Memorial Day traditionally signals the start of both the boating season and the summer driving season. Schools are out and families hit the road for summer vacations to visit family, friends, and destinations they couldn’t get to during the school year. Gas prices always go up a certain amount this time of year as demand for fuel escalates with more cars on the road driving more miles.
Gas Prices Are Down. A Lot.
2016 is shaping up for a less-painful summer driving season than in years past. Gas prices are at their lowest point in over ten years - $2.26 per gallon national average for Memorial Day weekend, down from $2.71 on Memorial Day 2015. This has translated to real and significant savings for the American family. Through the first five months of 2016, Americans have saved more than $15 billion in gas money over the same period a year ago. That means extra discretionary income to spend on traveling over the summer.
These gas savings have directly influenced consumer behavior – a AAA survey indicated that 55% of Americans are more likely to take a road trip this year, directly because of lower gas prices. Long wait times at the airport may also be a contributing factor. The horror stories at some airports of missing flights despite getting there 3 hours early would normally be enough to turn off even the most adventurous traveler. To be fair, the actual wait times really aren't that bad - 99% of air travelers get through security in less than 15 minutes. But the perception is what drives behavior, and at least some of the summer road trippers this year will be on the road because they were scared off by what they think might happen at the airport.
Where are people heading this summer? Turns out, the top destinations are a mix of warm weather spots and historic American cities. Travel agencies report that the top 5 summer destinations will be Orlando (hello, Bell Performance), Myrtle Beach, Miami, New York City, and Washington D.C.
Summer Driving Tips for 2016
Assuming that you’re one of the many who plan to head out to new destinations this summer, here are some handy reminders to help you get the most out of your summer driving this year.
Check Your Tires
We’ve done other summer driving safety blogs before, so no need to rehash the same advice every year. Just the important stuff, though. AAA recommends that, before setting out on the road, you check your battery and tire condition.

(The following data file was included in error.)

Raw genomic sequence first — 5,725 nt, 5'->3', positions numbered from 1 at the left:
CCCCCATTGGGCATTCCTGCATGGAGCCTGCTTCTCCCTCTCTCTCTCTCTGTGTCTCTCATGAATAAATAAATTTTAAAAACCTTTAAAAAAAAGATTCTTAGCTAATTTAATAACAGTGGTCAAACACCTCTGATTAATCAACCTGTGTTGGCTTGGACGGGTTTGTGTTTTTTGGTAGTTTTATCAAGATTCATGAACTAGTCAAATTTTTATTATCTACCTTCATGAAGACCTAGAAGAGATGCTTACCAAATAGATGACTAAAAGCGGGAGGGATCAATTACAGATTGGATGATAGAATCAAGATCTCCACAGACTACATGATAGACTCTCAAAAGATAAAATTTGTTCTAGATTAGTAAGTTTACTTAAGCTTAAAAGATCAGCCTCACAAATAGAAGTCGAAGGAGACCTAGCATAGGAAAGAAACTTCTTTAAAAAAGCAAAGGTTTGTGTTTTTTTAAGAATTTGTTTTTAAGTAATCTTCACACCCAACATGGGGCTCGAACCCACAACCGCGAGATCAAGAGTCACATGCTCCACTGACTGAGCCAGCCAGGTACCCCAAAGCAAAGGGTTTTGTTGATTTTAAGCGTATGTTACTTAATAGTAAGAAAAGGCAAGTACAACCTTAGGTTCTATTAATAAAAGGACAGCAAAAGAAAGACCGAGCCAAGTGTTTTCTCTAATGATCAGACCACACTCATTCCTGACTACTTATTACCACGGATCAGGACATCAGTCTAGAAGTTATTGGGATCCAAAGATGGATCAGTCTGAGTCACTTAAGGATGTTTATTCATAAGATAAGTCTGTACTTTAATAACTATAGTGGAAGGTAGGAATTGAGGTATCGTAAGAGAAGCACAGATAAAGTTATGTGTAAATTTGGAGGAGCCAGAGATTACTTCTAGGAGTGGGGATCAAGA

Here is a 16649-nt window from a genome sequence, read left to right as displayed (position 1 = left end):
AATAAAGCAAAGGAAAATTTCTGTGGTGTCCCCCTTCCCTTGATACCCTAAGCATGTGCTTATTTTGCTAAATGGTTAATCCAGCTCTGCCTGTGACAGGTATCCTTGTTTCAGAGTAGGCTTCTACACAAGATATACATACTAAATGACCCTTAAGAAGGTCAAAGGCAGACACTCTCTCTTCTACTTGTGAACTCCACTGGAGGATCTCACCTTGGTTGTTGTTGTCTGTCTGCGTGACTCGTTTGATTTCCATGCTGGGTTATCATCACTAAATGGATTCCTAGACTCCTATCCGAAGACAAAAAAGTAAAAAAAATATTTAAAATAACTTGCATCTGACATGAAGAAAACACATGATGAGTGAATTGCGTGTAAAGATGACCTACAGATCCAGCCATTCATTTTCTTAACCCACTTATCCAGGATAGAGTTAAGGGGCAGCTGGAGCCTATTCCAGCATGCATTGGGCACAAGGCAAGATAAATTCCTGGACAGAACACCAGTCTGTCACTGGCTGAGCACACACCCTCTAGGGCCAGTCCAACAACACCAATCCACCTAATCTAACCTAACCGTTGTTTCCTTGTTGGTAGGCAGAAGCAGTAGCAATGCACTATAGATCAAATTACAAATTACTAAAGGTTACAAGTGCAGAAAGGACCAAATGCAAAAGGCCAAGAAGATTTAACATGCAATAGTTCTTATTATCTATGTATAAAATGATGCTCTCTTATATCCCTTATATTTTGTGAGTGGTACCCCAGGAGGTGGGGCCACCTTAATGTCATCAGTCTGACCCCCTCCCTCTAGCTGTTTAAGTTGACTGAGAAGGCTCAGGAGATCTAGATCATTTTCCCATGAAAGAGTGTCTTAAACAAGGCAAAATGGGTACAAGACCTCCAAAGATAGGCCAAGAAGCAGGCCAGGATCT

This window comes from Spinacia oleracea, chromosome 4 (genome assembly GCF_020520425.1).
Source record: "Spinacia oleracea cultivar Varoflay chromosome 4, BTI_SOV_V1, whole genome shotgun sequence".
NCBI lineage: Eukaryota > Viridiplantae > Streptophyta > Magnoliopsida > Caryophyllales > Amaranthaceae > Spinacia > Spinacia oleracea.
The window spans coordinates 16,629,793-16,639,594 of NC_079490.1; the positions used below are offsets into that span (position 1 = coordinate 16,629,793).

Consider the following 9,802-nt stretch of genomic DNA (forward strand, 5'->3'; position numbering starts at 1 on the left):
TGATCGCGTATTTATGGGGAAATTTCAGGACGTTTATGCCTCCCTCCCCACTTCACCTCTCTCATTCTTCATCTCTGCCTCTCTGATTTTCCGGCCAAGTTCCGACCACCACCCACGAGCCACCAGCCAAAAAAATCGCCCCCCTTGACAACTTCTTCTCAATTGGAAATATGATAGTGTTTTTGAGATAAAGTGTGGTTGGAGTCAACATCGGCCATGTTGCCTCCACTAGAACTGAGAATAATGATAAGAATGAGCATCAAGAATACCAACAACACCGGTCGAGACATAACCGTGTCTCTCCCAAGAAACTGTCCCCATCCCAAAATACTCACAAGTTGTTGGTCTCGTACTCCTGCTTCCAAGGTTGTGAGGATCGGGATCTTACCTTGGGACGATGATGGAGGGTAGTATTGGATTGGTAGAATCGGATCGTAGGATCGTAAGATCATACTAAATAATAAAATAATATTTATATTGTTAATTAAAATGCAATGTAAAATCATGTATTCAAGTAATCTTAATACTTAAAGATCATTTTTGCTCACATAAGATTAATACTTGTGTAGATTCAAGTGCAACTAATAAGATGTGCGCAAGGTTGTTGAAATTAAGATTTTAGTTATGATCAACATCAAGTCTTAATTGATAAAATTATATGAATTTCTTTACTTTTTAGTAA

Tires are the most common thing to fail on a road trip. Check the tire tread for uneven wear that might indicate a problem. Make sure to check your tire pressure as well – get an inexpensive pressure gauge and check the tire pressure when it’s cold. What pressure should they be at? The sticker in the doorjamb will tell you the recommended tire pressure. Just remember, inflating a tire to a higher pressure gives better gas mileage but is less safe in rainy conditions. Inflating tires to a lower pressure gives the opposite – more safety in wet conditions but a little bigger hit on your gas mileage.
Check Your Battery, Especially If Your Typical Driving Patterns Are Short Distances
On the other hand, car manufacturers in Germany and Japan report that battery failure is the most common complaint from their customers. And there’s nothing different between those countries and the United States. Car batteries are a set-it-and-forget-it proposition for the average family, so it’s always a surprise when the battery fails at the least convenient time.
Today’s cars are packed with more power-draining “auxiliary features” than ever before. Taking a lot of short trips, over time, can cause the battery to undergo acid sulfation – a condition where the electrolyte in the battery becomes more concentrated at the bottom of the battery, leaving the top portion of the battery electrolyte-poor. Think of it like a cup of tea or coffee whose sugar has settled to the bottom of the mug.
Normally, this problem is avoided by giving the battery sufficient time to recharge on trips. But if you drive short distances with lots of things running (stereo, GPS, wipers), your battery is at higher risk of not being able to properly recharge. It ends up running on low charge for extended periods of time, and that puts you at greater risk of being stranded on your summer trip when your battery finally decides to give out.
The solution is to check your battery terminals for signs of corrosion. Clean them off with baking soda if you see any – disconnect the whole terminal, and don’t just pour baking soda + water on the top. Also, take your vehicle to your local big box auto parts store (AutoZone, O’Reillys, etc) and have them run a simple free battery charge test. That can give you a good answer as to whether your battery is on the brink of failure.